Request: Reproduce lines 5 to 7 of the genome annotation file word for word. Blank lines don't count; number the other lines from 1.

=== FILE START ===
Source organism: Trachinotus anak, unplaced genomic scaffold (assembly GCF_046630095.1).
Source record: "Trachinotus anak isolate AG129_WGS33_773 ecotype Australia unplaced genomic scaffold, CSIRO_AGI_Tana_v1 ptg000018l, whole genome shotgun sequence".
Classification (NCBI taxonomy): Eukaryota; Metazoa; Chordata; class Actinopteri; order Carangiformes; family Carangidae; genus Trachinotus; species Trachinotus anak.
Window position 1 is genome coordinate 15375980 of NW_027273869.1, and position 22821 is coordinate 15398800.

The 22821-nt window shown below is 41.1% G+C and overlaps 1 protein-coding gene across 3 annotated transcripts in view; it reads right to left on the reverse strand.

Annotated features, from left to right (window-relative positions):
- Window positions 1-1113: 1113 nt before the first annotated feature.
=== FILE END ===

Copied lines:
The 22821-nt window shown below is 41.1% G+C and overlaps 1 protein-coding gene across 3 annotated transcripts in view; it reads right to left on the reverse strand.

Annotated features, from left to right (window-relative positions):
- Window positions 1-1113: 1113 nt before the first annotated feature.